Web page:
Bullies need a harsher punishment

In addition, it could prevent some tragic consequences of bullying. This is unlikely to stop bullying. A great reason would be, retaliation for something similarly done to them, the other person instigating it, as in they irritate or annoy excessively, and in the case of ignoring if they are of a feuding family or oppose one of your morals.

There is a recent study showing that bullies on average tend to have it much better socially than the victims they persecute. On Punishment for Bullying — and Punishment as Bullying By Alfie Kohn Bullying at school has attracted an enormous amount of attention, spurring academic studies and popular books, regulations and training sessions for educators.

I would first like to start out by saying any physical attack or physical threat should not be tolerated, as I believe that the act of hurting an individual, forcing an individual to do something, or threatening an individual is not bullying, it is worse than bullying.

Worse still, criminally charging the perpetrators may end neither the bullying nor the suffering of the victim. As a result, most schools are left to incorporate them only as far as their notoriously strapped budgets and resources allow.

If schools were to focus on effective early intervention for bullies instead of waiting to punish bullying behavior after the fact, it is likely they would see a decrease in bullying and suspensions and expulsions. These changes to anti-bullying laws are good first steps, but recognizing the problem is not sufficient.

Should Bullies get Harsh punishments for Bullying

A week of outcries: Indeed, the teasing, the emotional harm, the disenfranchisement and the dislike of the victim may increase, especially if the kids arrested are popular, or if their friends and other community members believe that the accusations or arrests were unjustified or a disproportionate response.

Moving on to punishments in place for bullies already. In general, the heavy hand of criminal law is a poor deterrent to most crimes.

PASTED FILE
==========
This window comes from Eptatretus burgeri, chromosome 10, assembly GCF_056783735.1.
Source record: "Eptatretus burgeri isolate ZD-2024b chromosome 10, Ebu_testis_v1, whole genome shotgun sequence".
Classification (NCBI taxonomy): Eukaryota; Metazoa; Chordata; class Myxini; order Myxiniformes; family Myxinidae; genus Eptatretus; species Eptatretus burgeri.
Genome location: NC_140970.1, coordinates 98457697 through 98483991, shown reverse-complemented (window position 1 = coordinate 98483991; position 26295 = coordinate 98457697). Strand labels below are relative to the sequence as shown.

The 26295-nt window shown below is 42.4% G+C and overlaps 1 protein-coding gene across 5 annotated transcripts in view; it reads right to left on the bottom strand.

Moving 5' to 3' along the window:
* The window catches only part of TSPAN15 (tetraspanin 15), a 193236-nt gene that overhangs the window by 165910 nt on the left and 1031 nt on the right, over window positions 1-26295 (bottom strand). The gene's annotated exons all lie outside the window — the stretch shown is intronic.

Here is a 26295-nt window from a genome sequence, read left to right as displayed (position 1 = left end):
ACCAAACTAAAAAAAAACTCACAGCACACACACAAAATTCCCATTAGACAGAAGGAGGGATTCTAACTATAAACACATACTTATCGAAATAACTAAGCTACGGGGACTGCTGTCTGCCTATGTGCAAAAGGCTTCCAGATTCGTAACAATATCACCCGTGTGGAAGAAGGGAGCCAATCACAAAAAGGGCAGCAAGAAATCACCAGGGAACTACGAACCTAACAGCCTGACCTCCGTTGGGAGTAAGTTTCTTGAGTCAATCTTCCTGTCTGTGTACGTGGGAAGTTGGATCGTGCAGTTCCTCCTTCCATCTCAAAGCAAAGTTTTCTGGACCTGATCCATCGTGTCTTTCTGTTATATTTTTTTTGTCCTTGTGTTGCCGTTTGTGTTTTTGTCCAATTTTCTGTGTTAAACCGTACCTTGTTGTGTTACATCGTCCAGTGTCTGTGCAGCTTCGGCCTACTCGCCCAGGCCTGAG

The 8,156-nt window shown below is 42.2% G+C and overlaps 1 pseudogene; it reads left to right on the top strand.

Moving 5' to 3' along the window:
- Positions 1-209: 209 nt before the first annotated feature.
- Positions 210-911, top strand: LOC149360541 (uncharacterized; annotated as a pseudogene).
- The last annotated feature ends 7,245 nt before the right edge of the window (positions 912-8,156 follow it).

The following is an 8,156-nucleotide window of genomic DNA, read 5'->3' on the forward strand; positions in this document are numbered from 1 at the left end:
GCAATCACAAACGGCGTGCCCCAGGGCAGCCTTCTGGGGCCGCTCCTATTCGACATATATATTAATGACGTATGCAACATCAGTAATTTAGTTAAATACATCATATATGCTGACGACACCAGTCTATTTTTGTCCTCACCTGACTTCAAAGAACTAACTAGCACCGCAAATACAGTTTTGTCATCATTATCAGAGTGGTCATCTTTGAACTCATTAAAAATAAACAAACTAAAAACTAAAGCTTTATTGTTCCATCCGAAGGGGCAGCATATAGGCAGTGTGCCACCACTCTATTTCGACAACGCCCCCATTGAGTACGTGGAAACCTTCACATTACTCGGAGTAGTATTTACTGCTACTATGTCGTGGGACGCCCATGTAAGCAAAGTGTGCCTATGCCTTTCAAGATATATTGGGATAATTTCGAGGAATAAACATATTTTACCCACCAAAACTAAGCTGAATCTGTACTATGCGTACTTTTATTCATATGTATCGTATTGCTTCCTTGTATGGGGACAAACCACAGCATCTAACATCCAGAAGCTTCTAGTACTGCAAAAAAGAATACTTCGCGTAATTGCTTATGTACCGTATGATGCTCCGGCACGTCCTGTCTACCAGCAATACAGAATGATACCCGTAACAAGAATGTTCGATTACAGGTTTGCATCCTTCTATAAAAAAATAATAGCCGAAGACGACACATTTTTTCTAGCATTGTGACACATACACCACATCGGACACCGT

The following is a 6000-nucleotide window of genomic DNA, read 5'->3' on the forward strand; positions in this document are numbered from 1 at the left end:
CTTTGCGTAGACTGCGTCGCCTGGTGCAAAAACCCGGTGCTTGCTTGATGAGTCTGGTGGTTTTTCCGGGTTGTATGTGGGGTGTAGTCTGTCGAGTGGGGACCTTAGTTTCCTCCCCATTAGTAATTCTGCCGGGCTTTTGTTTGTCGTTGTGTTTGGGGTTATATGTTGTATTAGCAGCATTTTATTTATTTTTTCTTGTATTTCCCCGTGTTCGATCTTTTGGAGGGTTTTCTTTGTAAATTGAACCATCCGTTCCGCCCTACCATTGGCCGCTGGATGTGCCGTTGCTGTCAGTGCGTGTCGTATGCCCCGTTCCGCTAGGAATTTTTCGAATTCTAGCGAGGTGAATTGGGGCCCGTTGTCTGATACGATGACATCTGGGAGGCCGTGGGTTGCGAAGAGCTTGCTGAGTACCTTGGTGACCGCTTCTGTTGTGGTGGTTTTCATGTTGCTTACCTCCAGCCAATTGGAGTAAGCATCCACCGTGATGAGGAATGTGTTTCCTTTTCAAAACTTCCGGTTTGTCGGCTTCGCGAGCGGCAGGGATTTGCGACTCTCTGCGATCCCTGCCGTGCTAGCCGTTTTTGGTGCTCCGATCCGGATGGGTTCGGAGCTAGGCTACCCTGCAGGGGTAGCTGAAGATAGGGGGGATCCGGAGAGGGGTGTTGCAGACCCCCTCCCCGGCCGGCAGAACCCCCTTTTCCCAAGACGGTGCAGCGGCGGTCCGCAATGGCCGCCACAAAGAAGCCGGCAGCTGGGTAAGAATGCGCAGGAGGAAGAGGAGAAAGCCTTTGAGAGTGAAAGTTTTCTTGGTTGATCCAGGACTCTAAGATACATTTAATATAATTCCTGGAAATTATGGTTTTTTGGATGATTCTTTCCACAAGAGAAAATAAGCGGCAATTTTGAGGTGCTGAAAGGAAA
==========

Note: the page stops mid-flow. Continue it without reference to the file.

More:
There are alternative, more effective means of preventing and dealing with bullying. InNevada revised its anti-bullying law to Bullies need a harsher punishment for, among other things, hiring social workers to provide services to address the bullying problem and its effects.

They may not have the capability to learn the decency just yet on how to deal with so many other people their own age. A punishment is a response by someone with more power say, an adult to a prohibited action on the part of someone with less power in this case, a child.

Well, we are going to hurt you even more," we threaten. Perhaps the very notion of putting a bunch of immature kids into a small space by themselves for five days a week is a huge mistake.

Reports indicate that a female student was the victim of emotional, physical, and cyber-bullying -- all pointing toward another possibly tormented young life. Taking away recess, handing out zeroes, forcing children to stay after school, sending unpleasant reports home to parents, exiling students from the classroom or school — and threatening in advance to do these things to them if they fail to obey us — may not have been intended as bullying.

Maybe traditional discipline is a kind of bullying. Rather, punishment in general is likely a hidden contributor to bullying, both because of what it models and because of its effects on the students who are punished.

Do we look for solutions that can help both the victims and the bullies and will be transformative for everyone? Of the many options available to deal with bullying and bullies, the criminal law is the harshest, most punitive response we can use against anyone, particularly young people, who are still developing and often fighting their own emotional battles.